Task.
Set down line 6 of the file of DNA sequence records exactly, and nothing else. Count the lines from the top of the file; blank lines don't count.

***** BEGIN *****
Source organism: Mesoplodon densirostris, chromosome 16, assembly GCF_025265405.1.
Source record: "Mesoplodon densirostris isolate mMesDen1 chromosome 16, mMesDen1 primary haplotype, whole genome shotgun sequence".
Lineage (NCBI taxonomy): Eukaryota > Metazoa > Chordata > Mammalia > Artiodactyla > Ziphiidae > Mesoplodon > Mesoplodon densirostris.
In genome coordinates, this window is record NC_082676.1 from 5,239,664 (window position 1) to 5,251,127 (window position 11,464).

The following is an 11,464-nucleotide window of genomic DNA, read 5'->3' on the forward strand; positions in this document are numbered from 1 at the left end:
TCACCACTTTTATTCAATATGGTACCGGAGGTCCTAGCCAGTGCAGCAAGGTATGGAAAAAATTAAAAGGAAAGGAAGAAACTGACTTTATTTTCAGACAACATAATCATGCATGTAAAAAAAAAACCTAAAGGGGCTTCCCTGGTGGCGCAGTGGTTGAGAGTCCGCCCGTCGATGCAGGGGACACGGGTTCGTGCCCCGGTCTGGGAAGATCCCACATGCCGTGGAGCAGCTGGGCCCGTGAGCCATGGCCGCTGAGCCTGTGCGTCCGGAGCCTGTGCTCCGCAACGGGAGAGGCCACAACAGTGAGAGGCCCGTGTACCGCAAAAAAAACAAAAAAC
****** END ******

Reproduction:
TCACCACTTTTATTCAATATGGTACCGGAGGTCCTAGCCAGTGCAGCAAGGTATGGAAAAAATTAAAAGGAAAGGAAGAAACTGACTTTATTTTCAGACAACATAATCATGCATGTAAAAAAAAAACCTAAAGGGGCTTCCCTGGTGGCGCAGTGGTTGAGAGTCCGCCCGTCGATGCAGGGGACACGGGTTCGTGCCCCGGTCTGGGAAGATCCCACATGCCGTGGAGCAGCTGGGCCCGTGAGCCATGGCCGCTGAGCCTGTGCGTCCGGAGCCTGTGCTCCGCAACGGGAGAGGCCACAACAGTGAGAGGCCCGTGTACCGCAAAAAAAACAAAAAAC